Building new desktop - Win7 or Win8 ??


P

Paul

Nil said:
OK, that's the first reason I've seen that might encourage me to use
Windows 8 rather than 7: the price. Otherwise, I've found no other
advantage.
The introductory pricing disappears at the end of January.
And with it, the reason for buying Windows 8.

Paul
 
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C

Char Jackson

The introductory pricing disappears at the end of January.
And with it, the reason for buying Windows 8.
I guess everyone has their own reasons, for or against. For me, the best
reason might be the improved performance over W7. Price is secondary.
 
J

Jan Alter

Nil said:
OK, that's the first reason I've seen that might encourage me to use
Windows 8 rather than 7: the price. Otherwise, I've found no other
advantage.
Well if price is the reason for the 'upgrade' then Win8 is costing you
whatever you paid for Win7 + the cost of the Win8 upgrade. Legally,
according to MS, Win 8 is the replacing your Win 7 license and you are not
allowed to use the Win 7 license on another machine.That's not a
particularly cheap price, at least to me.
Perhaps this is the way MS always interpreted their upgrade license, but I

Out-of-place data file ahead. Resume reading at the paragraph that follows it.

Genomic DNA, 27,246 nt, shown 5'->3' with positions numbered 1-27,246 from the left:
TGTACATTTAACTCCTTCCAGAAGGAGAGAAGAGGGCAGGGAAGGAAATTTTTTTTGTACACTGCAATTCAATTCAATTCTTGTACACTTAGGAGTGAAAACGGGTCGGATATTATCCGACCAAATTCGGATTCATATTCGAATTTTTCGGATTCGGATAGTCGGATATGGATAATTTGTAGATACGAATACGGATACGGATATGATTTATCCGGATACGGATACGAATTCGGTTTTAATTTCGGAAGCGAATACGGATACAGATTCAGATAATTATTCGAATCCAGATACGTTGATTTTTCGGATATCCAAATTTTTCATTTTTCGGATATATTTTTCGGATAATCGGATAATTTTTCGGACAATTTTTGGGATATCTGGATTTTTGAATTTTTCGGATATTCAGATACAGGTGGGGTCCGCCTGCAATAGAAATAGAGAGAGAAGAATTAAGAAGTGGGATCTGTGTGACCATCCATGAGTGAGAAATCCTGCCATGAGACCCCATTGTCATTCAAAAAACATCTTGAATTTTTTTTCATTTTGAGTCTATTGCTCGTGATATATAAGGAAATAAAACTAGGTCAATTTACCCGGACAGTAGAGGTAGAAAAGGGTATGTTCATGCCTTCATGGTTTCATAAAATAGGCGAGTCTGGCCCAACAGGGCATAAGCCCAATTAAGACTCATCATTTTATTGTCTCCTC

had thought one could use their previous license for the earlier software on
another machine after using the upgrade software. Obviously not, and I may
have been misinterpretting the license terminology for years.

http://www.zdnet.com/the-ultimate-windows-8-upgrade-faq-7000006815/

"The software covered by this agreement is an upgrade to your existing
operating system software, so the upgrade replaces the original software
that you are upgrading. You do not retain any rights to the original
software after you have upgraded and you may not continue to use it or
transfer it in any way."
 
Z

Zaphod Beeblebrox

On Mon, 14 Jan 2013 12:24:30 +0100, "Alias"
You're not a troll. You're a braggart, liar and give out bad advice but
you *think* you're doing good.
But he's still a troll.

--
Zaphod